Perhaps you’ve heard of Jeff Foxworthy, the comedian responsible for the “You might be a redneck if….” comedy routines and joke books. You can do the same thing with architects says William. “You can make a living as an architect if….
-You are willing to compromise any values you may possess
-You have no problem with clients coming to you to “execute” their ideas (here’s a photo of another project we like, can you do this?)
-You recycle your designs (but change the corner roof hats to something “contemporary”)
-You have no problem undercutting your competitor’s 3-4% fee just to get the job
The architect hangs his hat on the adage ‘architecture is an old mans profession”. So we toil for years working for others or in our own practice waiting for the opportunity to show that we are not like the rest. We have talent damn it! It’s what keeps us going. And you would be surprised how long one can fool themselves thinking that the next one is going to be the one.
After several years in private practice, the little voice in Williams head starts to bellow. Is this all there is? Can I do this for another 25 years? He starts to think that private practice may not offer access to the once-in-a-lifetime commission he craves. Maybe it’s time to join one of those A-list firms? After all, look at all of the experience I have running my own practice? Who wouldn’t this expertise on their team? Well, as it turns out, pretty much nobody.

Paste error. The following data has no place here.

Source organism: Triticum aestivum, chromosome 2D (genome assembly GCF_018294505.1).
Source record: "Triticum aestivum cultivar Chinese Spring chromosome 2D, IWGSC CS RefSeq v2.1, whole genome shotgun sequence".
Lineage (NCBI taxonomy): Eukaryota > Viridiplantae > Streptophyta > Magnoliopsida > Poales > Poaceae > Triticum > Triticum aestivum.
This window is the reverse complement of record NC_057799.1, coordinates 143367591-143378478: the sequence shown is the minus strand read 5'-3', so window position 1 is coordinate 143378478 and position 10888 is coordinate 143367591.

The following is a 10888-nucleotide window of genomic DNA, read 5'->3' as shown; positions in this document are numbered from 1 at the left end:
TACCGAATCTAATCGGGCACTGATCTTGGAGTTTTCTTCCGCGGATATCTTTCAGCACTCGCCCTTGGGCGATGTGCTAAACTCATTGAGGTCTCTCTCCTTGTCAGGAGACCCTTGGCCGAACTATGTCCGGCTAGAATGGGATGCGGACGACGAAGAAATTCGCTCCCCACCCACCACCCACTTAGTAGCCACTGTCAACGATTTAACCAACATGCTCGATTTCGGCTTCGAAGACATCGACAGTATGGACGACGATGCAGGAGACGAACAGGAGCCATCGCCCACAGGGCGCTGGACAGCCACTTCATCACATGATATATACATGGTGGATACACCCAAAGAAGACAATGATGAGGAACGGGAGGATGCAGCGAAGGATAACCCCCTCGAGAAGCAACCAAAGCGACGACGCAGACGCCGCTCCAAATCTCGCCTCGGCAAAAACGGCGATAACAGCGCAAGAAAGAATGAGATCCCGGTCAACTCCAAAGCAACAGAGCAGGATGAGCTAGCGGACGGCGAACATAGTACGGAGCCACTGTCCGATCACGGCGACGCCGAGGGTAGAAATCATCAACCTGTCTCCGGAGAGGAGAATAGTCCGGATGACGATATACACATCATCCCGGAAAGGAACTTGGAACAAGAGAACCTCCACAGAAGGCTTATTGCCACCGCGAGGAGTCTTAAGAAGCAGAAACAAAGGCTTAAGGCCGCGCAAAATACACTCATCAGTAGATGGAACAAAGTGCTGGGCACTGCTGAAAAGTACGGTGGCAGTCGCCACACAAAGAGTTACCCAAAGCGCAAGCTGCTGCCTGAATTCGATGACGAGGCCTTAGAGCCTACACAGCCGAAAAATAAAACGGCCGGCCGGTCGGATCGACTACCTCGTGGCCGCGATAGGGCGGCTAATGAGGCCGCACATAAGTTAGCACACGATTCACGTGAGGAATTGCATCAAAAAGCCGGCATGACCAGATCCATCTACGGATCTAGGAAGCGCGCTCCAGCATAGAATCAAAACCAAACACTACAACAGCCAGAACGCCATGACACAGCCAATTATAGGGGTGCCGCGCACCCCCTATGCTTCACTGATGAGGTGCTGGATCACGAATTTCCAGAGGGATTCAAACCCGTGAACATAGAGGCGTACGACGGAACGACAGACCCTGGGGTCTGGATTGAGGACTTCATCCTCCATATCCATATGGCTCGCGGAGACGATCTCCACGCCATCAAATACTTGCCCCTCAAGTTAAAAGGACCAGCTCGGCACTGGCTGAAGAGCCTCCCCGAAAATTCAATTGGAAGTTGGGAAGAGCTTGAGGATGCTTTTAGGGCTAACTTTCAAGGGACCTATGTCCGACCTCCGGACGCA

In the world of architecture leaving a private practice to once again become an employee is seen as an act of failure. Partners and principals distrust your motives, and staff can’t understand why anyone would want to give up working on their own to work for someone else. (I can understand that thinks William, it is a sentiment he shared as a young intern.) But he decides to give it a shot. “What else am I doing”, he thinks to himself? And then he realizes that after all these years nothing has changed. Architects are still being slotted based an educational bias, the people in charge don’t really have as much talent as him (if any at all) and the young generation of designers and architects leaves much to be desired.